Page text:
Walking cart
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Einstein X
(EinsteinX) - F

Locale: The Netherlands
Walking cart on 06/24/2008 13:57:58 MDT Print View

Hey there, long time I've been here.

I recently hiked coast 2 coast in Scotland for about 200 miles with a friend. Now this silly chap has the idea that he would like to hike with some sort of cart that he can attach to himself. Only one wheel sorta like a pulka, only than on trail instead of snow. Anybody know such an odd item?

Eins

gale welsh
(galew) - F
walking cart possibility on 06/24/2008 14:04:09 MDT Print View

Check out the carts that you pull behind a bicycle, should work, hooking on belt, just have a quick release

Neil Bender
(nebender) - F
Re: Walking cart on 06/24/2008 14:20:11 MDT Print View

I had seen such a cart advertised years ago in Backpacker magazine. I don't know what became of it. One problem in the US is that such a 'mechanized' conveyance would likely not be allowed on trails in designated Wilderness areas.

Kathleen B
(rosierabbit) - M

Locale: Pacific Northwest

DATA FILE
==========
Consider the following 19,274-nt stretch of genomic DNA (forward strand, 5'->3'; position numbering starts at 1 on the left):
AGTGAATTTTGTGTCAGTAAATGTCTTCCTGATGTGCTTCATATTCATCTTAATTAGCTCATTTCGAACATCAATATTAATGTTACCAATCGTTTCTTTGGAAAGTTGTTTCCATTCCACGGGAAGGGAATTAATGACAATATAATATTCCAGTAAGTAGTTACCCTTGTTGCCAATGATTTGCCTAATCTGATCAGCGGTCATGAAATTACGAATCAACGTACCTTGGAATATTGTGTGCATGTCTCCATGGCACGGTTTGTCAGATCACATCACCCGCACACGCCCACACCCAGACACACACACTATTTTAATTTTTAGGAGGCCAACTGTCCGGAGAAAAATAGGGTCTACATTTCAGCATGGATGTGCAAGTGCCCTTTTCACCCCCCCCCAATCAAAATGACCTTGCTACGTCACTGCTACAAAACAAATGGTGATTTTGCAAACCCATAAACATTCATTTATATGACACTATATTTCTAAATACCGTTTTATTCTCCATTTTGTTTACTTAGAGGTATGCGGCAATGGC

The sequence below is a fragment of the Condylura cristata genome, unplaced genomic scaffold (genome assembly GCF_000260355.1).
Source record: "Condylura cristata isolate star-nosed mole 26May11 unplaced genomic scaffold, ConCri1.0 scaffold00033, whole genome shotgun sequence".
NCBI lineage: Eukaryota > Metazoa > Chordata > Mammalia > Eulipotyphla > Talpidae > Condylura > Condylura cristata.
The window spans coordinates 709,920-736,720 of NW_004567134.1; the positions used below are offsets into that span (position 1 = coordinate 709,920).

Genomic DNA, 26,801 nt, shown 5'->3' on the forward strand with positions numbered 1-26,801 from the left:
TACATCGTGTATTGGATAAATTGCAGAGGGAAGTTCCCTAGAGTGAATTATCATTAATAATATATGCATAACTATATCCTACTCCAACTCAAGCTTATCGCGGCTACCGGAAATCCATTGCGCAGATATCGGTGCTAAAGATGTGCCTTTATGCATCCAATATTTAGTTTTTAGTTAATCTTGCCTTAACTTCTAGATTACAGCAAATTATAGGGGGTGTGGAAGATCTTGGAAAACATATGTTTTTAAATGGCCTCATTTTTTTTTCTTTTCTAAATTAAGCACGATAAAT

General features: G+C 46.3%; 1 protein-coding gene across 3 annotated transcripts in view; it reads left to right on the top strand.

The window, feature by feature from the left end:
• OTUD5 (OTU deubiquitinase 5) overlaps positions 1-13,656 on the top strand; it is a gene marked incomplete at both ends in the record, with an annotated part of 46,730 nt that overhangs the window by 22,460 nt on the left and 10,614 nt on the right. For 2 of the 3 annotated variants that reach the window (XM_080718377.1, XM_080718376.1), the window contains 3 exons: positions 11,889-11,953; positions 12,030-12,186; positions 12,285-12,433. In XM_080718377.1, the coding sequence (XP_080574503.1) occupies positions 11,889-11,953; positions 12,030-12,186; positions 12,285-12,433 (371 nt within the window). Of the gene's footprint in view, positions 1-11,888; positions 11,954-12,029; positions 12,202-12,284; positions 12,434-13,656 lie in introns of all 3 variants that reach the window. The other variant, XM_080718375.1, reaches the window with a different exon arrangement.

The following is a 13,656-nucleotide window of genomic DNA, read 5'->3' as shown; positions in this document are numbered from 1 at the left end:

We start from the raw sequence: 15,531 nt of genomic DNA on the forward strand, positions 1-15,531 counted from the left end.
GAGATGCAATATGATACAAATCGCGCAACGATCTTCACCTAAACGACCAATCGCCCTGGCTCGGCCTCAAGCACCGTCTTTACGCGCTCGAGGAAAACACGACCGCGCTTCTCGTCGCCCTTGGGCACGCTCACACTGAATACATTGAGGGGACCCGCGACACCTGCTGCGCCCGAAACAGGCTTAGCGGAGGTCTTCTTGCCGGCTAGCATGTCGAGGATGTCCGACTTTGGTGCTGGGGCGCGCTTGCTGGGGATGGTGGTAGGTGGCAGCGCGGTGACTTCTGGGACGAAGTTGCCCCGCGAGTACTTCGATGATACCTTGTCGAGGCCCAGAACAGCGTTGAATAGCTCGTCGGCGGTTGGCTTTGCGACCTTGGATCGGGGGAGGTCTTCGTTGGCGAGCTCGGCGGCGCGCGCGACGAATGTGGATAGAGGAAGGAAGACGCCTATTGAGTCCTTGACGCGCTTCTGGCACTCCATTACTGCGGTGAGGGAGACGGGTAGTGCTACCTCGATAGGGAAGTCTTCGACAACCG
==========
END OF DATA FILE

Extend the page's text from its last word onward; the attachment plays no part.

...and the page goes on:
Scotland Coast to Coast on 06/24/2008 14:36:46 MDT Print View

Hey, Eins! I hope you post a report on your coast-to-coast trip, and throw in comments about how your gear worked or didn't work.
As for the cart idea, it seems like it would be more bother than it's worth. I don't know the physiology involved, but maybe pulling something with a drag from your shoulders or waist at an angle would offset any value of not wearing weight on your back.

Eric Noble
(ericnoble) - MLife

Locale: Colorado Rockies
Re: Walking cart on 06/24/2008 16:14:58 MDT Print View

Check out the cart used by Karl during his amazing adventure here http://goliath.mail2web.com/

Alvie Morton
(rootball) - F

Locale: West Port
Re: Walking cart on 06/24/2008 16:39:03 MDT Print View

I saw them once - they are popular in Switzerland I think - as a matter of fact there is a swiss physician that is walking across the US right now and he has one. I saw him on the news when he passed through my area.
http://www.jacksonsun.com/apps/pbcs.dll/article?AID=2008804300316

Einstein X
(EinsteinX) - F

Locale: The Netherlands
Re: Walking cart on 06/25/2008 13:19:05 MDT Print View

Hey Kathleen,

I do want to share my c2c online somewhere, but my current live is insanely busy so I do not have time to work on it. I do however have a video on youtube here:

http://nl.youtube.com/watch?v=g-v-FeycH04

(more videos on my channel after this weekend btw, but non-hiking videos)

and the tracklog of the route i hiked you can find on these pages: